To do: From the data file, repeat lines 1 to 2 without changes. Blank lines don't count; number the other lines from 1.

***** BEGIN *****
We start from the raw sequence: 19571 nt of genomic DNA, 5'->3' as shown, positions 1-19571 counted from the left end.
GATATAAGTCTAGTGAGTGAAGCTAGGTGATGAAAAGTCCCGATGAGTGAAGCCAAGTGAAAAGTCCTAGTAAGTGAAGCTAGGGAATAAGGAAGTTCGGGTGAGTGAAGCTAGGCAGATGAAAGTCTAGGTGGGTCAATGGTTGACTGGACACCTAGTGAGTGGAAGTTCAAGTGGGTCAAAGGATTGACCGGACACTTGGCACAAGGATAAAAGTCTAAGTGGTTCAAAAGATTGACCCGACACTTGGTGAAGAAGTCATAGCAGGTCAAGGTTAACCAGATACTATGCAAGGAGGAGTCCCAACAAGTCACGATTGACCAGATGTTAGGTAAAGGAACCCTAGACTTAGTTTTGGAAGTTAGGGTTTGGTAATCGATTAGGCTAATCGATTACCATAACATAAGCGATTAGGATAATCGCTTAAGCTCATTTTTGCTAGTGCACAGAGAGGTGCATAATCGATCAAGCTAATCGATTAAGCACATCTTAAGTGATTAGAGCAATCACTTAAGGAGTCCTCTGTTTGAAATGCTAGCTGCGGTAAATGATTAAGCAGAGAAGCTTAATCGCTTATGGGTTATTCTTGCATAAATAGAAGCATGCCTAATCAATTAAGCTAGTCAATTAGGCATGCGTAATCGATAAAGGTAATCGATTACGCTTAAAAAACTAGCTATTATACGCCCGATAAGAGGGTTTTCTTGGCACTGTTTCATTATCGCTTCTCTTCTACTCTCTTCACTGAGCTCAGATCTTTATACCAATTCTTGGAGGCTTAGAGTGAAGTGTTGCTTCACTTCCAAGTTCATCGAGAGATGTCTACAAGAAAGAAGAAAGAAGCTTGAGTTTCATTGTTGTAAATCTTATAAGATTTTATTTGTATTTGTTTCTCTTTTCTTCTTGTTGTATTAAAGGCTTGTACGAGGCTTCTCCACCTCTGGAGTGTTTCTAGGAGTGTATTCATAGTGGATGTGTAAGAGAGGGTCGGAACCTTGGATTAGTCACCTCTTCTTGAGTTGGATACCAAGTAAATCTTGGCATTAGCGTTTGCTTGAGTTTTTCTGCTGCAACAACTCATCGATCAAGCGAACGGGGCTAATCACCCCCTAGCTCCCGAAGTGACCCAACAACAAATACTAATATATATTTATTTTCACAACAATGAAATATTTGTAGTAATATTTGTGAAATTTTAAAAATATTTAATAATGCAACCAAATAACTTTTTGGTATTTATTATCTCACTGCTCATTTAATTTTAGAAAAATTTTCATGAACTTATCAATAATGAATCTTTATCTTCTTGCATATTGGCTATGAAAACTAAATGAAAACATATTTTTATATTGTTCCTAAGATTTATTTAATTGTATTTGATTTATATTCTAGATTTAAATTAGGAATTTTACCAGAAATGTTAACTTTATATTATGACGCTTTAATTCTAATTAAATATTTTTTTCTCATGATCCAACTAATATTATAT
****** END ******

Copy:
We start from the raw sequence: 19571 nt of genomic DNA, 5'->3' as shown, positions 1-19571 counted from the left end.
GATATAAGTCTAGTGAGTGAAGCTAGGTGATGAAAAGTCCCGATGAGTGAAGCCAAGTGAAAAGTCCTAGTAAGTGAAGCTAGGGAATAAGGAAGTTCGGGTGAGTGAAGCTAGGCAGATGAAAGTCTAGGTGGGTCAATGGTTGACTGGACACCTAGTGAGTGGAAGTTCAAGTGGGTCAAAGGATTGACCGGACACTTGGCACAAGGATAAAAGTCTAAGTGGTTCAAAAGATTGACCCGACACTTGGTGAAGAAGTCATAGCAGGTCAAGGTTAACCAGATACTATGCAAGGAGGAGTCCCAACAAGTCACGATTGACCAGATGTTAGGTAAAGGAACCCTAGACTTAGTTTTGGAAGTTAGGGTTTGGTAATCGATTAGGCTAATCGATTACCATAACATAAGCGATTAGGATAATCGCTTAAGCTCATTTTTGCTAGTGCACAGAGAGGTGCATAATCGATCAAGCTAATCGATTAAGCACATCTTAAGTGATTAGAGCAATCACTTAAGGAGTCCTCTGTTTGAAATGCTAGCTGCGGTAAATGATTAAGCAGAGAAGCTTAATCGCTTATGGGTTATTCTTGCATAAATAGAAGCATGCCTAATCAATTAAGCTAGTCAATTAGGCATGCGTAATCGATAAAGGTAATCGATTACGCTTAAAAAACTAGCTATTATACGCCCGATAAGAGGGTTTTCTTGGCACTGTTTCATTATCGCTTCTCTTCTACTCTCTTCACTGAGCTCAGATCTTTATACCAATTCTTGGAGGCTTAGAGTGAAGTGTTGCTTCACTTCCAAGTTCATCGAGAGATGTCTACAAGAAAGAAGAAAGAAGCTTGAGTTTCATTGTTGTAAATCTTATAAGATTTTATTTGTATTTGTTTCTCTTTTCTTCTTGTTGTATTAAAGGCTTGTACGAGGCTTCTCCACCTCTGGAGTGTTTCTAGGAGTGTATTCATAGTGGATGTGTAAGAGAGGGTCGGAACCTTGGATTAGTCACCTCTTCTTGAGTTGGATACCAAGTAAATCTTGGCATTAGCGTTTGCTTGAGTTTTTCTGCTGCAACAACTCATCGATCAAGCGAACGGGGCTAATCACCCCCTAGCTCCCGAAGTGACCCAACAACAAATACTAATATATATTTATTTTCACAACAATGAAATATTTGTAGTAATATTTGTGAAATTTTAAAAATATTTAATAATGCAACCAAATAACTTTTTGGTATTTATTATCTCACTGCTCATTTAATTTTAGAAAAATTTTCATGAACTTATCAATAATGAATCTTTATCTTCTTGCATATTGGCTATGAAAACTAAATGAAAACATATTTTTATATTGTTCCTAAGATTTATTTAATTGTATTTGATTTATATTCTAGATTTAAATTAGGAATTTTACCAGAAATGTTAACTTTATATTATGACGCTTTAATTCTAATTAAATATTTTTTTCTCATGATCCAACTAATATTATAT